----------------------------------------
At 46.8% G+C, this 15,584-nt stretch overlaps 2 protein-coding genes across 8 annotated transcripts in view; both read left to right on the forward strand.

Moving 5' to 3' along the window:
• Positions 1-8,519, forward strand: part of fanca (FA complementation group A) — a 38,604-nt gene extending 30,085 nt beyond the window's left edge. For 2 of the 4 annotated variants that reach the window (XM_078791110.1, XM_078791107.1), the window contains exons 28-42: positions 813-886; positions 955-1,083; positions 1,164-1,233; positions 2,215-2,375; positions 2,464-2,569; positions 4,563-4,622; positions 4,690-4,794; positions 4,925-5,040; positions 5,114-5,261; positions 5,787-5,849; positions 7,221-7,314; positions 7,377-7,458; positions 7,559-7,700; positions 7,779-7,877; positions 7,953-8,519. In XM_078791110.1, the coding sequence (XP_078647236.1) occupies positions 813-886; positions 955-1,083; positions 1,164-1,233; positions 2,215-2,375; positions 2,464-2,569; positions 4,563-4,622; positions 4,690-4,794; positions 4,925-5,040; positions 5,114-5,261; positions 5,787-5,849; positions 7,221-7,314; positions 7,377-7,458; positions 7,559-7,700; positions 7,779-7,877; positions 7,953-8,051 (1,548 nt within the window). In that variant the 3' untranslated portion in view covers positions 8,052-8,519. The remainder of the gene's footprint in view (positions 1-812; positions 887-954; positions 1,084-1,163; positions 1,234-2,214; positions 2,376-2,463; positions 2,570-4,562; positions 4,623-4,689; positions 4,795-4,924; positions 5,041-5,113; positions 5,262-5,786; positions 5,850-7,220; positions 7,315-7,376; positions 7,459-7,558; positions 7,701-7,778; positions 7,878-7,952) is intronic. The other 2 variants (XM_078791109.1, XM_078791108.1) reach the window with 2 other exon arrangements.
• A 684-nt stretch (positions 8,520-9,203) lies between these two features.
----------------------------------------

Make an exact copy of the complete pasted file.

At 46.8% G+C, this 15,584-nt stretch overlaps 2 protein-coding genes across 8 annotated transcripts in view; both read left to right on the forward strand.

Moving 5' to 3' along the window:
• Positions 1-8,519, forward strand: part of fanca (FA complementation group A) — a 38,604-nt gene extending 30,085 nt beyond the window's left edge. For 2 of the 4 annotated variants that reach the window (XM_078791110.1, XM_078791107.1), the window contains exons 28-42: positions 813-886; positions 955-1,083; positions 1,164-1,233; positions 2,215-2,375; positions 2,464-2,569; positions 4,563-4,622; positions 4,690-4,794; positions 4,925-5,040; positions 5,114-5,261; positions 5,787-5,849; positions 7,221-7,314; positions 7,377-7,458; positions 7,559-7,700; positions 7,779-7,877; positions 7,953-8,519. In XM_078791110.1, the coding sequence (XP_078647236.1) occupies positions 813-886; positions 955-1,083; positions 1,164-1,233; positions 2,215-2,375; positions 2,464-2,569; positions 4,563-4,622; positions 4,690-4,794; positions 4,925-5,040; positions 5,114-5,261; positions 5,787-5,849; positions 7,221-7,314; positions 7,377-7,458; positions 7,559-7,700; positions 7,779-7,877; positions 7,953-8,051 (1,548 nt within the window). In that variant the 3' untranslated portion in view covers positions 8,052-8,519. The remainder of the gene's footprint in view (positions 1-812; positions 887-954; positions 1,084-1,163; positions 1,234-2,214; positions 2,376-2,463; positions 2,570-4,562; positions 4,623-4,689; positions 4,795-4,924; positions 5,041-5,113; positions 5,262-5,786; positions 5,850-7,220; positions 7,315-7,376; positions 7,459-7,558; positions 7,701-7,778; positions 7,878-7,952) is intronic. The other 2 variants (XM_078791109.1, XM_078791108.1) reach the window with 2 other exon arrangements.
• A 684-nt stretch (positions 8,520-9,203) lies between these two features.